A godly magistrate can call a council, for magistrates are nurse-fathers to the church (Isa. 49:21-23, p. 308).
On The Civil Magistrate
Thirty Fourth Question: What is the right of the Christian magistrate about sacred things, and does the care and recognition of religion belong in any way to him? We affirm.
- Thesis: the pious and believing magistrate cannot and ought not to be excluded from all care of religion and sacred things, which has been enjoined upon him by God (316)
- “A multiple right concerning sacred things.”
- Isaiah 49.23 calls him a “nursing father” to the church.
- Magistrates are called “gods” (Ps. 82.6).
- Natural law argument: to him is commended the safety of the commonwealth and all things pertaining to it, which includes religion.
- Explanation: While magistrates may not usurp the calling of preachers, they may still discharge the duties of their own office.
- As ministers may not draw the sword, so magistrates may not take the keys of the kingdom.
- Jesus told kings to “Kiss the Son” (Ps 2).
- Magistrates have a limited, not absolute sacred right.
- Stated negatively
- He cannot make new articles of faith.
- He cannot preach or administer the sacraments.
- He cannot exercise church discipline
- Stated positively
- Establish sacred doctrine in the state and reform it when it falls, as per Asa, Josiah, etc.
- Protect the church, restrain heretics, promote the glory of God.
- Open and encourage schools (320).
- Convene councils
- Stated negatively
- Political power is occupied with a thing either directly and immediately, or indirectly, mediately, and consequently..
- In the former, it is concerned with the external man.
- In the latter, with spiritual.
- If the title “Head of the Church” is applied to the magistrate, then it can only be applied in an external, defensive way (322).
- Can he compel to faith? (323ff)
- “No one ought to be forced to faith.”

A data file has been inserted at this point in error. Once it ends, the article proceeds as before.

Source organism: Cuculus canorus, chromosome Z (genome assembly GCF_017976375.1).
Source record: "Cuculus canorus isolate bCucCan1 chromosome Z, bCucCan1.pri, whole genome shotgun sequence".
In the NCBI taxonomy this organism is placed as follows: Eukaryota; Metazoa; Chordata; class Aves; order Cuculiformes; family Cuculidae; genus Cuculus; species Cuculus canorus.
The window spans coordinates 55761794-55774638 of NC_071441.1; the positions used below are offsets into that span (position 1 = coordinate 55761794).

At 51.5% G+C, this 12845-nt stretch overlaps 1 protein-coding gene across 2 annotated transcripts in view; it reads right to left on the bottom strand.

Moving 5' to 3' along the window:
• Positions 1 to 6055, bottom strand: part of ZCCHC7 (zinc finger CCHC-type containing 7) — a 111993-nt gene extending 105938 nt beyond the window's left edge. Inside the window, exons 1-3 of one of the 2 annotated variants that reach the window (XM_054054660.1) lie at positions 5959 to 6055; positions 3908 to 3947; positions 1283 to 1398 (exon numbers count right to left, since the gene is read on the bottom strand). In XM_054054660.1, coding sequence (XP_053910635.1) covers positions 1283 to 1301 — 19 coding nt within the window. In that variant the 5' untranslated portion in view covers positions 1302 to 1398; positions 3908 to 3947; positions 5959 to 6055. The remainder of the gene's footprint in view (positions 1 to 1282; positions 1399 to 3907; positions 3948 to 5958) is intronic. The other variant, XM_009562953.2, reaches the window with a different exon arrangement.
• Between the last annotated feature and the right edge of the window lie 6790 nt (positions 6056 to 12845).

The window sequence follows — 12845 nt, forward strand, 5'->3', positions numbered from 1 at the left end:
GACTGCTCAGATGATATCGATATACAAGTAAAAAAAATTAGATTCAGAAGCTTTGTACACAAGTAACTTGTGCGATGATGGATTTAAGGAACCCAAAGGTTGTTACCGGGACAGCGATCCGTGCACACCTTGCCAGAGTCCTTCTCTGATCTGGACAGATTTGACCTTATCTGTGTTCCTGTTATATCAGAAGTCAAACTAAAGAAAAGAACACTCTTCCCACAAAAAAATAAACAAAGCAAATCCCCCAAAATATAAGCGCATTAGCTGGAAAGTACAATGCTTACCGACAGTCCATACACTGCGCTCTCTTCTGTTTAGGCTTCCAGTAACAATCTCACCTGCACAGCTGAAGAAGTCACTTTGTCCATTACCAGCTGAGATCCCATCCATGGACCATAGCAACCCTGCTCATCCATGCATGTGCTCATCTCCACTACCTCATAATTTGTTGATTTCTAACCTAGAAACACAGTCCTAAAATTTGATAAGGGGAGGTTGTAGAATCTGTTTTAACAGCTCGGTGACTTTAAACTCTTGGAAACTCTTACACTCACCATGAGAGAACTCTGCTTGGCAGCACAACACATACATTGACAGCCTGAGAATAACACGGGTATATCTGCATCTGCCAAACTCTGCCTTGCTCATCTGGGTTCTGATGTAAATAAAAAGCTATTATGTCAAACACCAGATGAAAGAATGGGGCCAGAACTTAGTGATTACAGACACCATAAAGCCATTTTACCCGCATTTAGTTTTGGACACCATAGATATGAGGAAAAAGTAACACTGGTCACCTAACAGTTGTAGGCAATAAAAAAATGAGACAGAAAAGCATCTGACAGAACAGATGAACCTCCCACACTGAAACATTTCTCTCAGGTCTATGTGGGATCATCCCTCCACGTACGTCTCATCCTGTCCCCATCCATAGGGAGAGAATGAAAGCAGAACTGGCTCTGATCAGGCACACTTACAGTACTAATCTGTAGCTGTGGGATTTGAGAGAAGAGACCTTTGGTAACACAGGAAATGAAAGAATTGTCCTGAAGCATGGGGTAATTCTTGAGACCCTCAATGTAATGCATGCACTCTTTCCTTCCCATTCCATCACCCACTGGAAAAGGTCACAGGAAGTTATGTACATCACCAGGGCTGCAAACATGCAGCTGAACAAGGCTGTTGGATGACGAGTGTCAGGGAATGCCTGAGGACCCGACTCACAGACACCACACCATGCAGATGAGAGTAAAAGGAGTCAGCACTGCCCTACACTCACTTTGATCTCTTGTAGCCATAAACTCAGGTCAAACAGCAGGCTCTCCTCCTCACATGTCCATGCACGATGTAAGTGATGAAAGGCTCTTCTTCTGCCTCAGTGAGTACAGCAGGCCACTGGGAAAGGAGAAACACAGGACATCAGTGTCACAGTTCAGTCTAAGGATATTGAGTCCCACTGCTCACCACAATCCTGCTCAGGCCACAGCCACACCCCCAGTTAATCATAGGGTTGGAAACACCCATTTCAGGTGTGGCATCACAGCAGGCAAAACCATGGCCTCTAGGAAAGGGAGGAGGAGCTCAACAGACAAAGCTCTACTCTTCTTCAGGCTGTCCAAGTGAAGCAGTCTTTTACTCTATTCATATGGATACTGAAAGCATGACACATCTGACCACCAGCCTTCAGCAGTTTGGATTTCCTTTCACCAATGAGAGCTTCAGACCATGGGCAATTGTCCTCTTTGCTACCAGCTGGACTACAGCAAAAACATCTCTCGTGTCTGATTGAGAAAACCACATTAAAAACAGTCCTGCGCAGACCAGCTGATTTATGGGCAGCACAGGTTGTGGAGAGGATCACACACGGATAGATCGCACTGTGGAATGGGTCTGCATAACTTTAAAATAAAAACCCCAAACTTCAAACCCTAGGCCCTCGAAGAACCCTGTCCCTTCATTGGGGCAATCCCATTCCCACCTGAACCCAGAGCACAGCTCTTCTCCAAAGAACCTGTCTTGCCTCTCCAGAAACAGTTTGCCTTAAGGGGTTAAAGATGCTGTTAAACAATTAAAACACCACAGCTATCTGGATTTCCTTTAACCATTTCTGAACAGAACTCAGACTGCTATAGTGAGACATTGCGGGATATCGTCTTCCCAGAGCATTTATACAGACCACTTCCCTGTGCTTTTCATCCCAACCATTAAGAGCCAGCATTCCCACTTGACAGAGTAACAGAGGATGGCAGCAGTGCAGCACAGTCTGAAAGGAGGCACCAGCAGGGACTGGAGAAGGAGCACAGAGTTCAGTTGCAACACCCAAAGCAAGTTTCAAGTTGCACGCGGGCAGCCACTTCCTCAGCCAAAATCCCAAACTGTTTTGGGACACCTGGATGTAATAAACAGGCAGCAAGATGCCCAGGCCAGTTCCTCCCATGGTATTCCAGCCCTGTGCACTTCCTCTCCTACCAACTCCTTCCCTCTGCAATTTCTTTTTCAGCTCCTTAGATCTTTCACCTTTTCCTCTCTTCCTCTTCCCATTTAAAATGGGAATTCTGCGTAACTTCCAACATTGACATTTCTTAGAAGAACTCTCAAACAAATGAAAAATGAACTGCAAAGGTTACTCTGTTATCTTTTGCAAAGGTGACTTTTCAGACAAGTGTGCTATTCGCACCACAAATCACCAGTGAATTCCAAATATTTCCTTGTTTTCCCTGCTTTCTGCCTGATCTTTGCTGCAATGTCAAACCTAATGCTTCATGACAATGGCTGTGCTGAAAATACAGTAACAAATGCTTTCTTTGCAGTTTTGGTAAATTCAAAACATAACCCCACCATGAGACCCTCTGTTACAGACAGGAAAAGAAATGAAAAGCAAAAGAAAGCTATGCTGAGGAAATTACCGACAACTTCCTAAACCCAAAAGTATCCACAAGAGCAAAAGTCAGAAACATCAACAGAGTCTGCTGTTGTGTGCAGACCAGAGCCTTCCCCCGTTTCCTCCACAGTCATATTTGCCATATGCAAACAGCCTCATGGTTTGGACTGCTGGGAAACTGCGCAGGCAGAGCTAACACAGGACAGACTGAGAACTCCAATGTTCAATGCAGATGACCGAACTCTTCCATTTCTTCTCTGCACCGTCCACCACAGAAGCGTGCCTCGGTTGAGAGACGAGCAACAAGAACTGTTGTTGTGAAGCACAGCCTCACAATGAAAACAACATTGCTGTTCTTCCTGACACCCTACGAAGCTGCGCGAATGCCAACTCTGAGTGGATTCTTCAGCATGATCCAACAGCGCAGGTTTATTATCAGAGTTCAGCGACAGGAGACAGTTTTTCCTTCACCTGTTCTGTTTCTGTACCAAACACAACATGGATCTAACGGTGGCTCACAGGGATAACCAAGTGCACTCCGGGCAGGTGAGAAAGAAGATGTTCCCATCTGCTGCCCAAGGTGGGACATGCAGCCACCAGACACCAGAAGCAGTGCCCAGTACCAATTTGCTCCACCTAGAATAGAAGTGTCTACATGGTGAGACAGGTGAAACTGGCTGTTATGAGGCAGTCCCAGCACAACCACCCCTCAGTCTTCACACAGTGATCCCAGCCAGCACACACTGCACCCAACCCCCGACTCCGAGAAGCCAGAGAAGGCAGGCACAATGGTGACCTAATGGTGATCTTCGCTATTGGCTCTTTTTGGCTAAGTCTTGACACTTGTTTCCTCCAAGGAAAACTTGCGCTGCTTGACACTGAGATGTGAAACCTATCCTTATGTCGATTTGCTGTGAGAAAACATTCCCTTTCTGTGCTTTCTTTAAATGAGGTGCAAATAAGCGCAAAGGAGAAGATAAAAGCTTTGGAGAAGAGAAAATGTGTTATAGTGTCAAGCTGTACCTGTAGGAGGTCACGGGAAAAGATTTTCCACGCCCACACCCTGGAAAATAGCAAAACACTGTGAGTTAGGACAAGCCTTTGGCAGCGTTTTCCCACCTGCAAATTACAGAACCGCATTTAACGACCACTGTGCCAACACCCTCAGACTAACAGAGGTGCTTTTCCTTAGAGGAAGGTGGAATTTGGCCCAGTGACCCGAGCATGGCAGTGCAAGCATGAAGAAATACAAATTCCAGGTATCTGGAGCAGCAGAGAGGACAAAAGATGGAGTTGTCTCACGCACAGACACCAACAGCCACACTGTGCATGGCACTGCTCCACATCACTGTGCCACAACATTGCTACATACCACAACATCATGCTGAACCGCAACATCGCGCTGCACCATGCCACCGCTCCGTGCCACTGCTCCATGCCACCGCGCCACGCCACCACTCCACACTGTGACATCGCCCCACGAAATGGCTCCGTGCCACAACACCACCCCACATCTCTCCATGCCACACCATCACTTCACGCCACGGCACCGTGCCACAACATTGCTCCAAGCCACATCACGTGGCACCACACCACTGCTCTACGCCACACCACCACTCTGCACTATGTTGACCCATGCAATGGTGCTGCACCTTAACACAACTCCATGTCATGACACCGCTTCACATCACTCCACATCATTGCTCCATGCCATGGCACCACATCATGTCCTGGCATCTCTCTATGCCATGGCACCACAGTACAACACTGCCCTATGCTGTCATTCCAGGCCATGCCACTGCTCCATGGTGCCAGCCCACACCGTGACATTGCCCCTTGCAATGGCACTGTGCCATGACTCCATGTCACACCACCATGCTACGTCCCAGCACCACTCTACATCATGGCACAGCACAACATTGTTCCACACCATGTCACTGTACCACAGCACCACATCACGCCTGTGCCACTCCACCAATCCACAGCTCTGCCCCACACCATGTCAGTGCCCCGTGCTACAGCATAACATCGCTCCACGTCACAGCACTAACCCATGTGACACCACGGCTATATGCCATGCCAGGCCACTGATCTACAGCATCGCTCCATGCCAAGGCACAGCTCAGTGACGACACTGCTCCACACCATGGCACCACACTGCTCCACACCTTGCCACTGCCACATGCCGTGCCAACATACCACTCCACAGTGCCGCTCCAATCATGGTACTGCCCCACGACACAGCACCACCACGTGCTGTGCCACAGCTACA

- What about heretics?
- Heretics should be punished, but not capitally (327ff).
- They can poison a nation just as thoroughly as an “external criminal.” However, Turretin makes a distinction between the ringleaders and those deceived. The latter shouldn’t really be punished.
- Turretin gives three propositions:
- Heretics can be coerced.
- Most heretics shouldn’t be executed.
- One may kill blasphemous arch-heretics (332).
4 thoughts on “Turretin on the civil magistrate”
Hey Jacob, I’m curious about your constant subject shifting over the past couple of months, and also the constant changing of the title of your blog. Is there a particular reason why the shift from soul-care to Reformed dogmatics to treatments of civil government? Maybe this requires a post of its own, but I tend to find your own biographical tales as very insightful.
1) The above views on the civil magistrate were never in conflict with my other blogs. I just didn’t talk about them for several reasons, partly because from2003 to2007 I talked about little else.
2) I exhausted the topic of soul-care, at least in this part of my studies.
3) My own church is confessionally Reformed and I want to focus on more traditional Reformed topics.
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